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Witness, Michael Jackson's lawyer spar

Club owner asked how accuser met star, tells jokes

SANTA MARIA, Calif. -- A prosecution witness lashed out at Michael Jackson's attorney from the witness stand yesterday, quoting another witness saying: ''You have made this court like O.J.'s court or Robert Blake's court."

Jamie Masada, a comedy club owner believed to have put Jackson in touch with the boy who now accuses him of molestation, sparred with defense attorney Thomas Mesereau Jr. throughout a long cross-examination.

Masada mostly kept the tone light and frequently drew laughter. But the tone became stern when Masada, who owns the Laugh Factory club in Hollywood, was asked by Mesereau about comedian Louise Palanker, who testified last week.

''She wants to be a comic," he said. ''We help them. Sometimes you have to give them bad news."

''You've told her she's not funny?" asked Mesereau.

''Let me tell you," Masada said. ''I find you more funny than she is."

Palanker, who met Jackson's accuser at the club, testified earlier in the trial that she did not know the boy to be a liar, and she did not support the defense's assertion that his mother was a manipulative person bent on extorting money from Jackson.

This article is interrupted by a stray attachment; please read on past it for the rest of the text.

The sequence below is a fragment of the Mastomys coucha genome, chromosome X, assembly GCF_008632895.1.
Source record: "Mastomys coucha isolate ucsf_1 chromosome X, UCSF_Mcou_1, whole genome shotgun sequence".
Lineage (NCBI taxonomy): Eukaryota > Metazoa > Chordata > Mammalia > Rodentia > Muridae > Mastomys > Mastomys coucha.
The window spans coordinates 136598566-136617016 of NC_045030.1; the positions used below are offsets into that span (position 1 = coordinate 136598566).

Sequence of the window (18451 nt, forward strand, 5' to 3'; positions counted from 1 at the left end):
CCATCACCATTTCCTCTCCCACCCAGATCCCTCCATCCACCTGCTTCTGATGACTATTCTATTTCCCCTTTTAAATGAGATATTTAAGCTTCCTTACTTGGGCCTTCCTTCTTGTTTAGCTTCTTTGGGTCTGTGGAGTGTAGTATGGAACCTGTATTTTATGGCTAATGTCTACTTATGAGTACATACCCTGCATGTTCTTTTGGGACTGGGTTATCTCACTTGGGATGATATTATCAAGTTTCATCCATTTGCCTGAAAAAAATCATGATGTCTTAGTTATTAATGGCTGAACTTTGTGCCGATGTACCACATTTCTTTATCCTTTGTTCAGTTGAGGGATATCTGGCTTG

Masada said Palanker had been in touch with him since she testified and that she once referred to O.J. Simpson's acquittal in the 1994 killings of his ex-wife and her friend, and to Blake's recent acquittal in the 2003 slaying of his wife.

''She said that you have made this court like O.J.'s court or Robert Blake's court, and you lied and changed the words around," Masada said.

Jackson, 46, is accused of molesting a 13-year-old boy at his Neverland ranch in February or March 2003, giving him alcohol, and conspiring to hold the boy's family captive to get them to make a video rebutting a TV documentary. In the documentary, Jackson appeared with the boy and said he let children sleep in his bed, a practice he said was innocent.

The boy became involved with the Laugh Factory when he, his brother, and his sister attended a comedy camp there. The relationship with Masada and various comedians continued when the boy became ill with cancer.

Masada played down his role in bringing Jackson together with the boy and said only that he made a number of calls to people, including music producer Quincy Jones, to try to fulfill the ailing boy's wish to meet Jackson.

''I don't know if the message got to him or the fact that he called the next day was by the will of God," he said.

Masada said he had never met Jackson. ''This is the first time I've seen him," he said, turning to Jackson and asking, ''How are you?" The defendant waved.

When Jackson left at the end of the day, he was asked about the levity.

''You can use a little comic relief sometimes," Jackson said.

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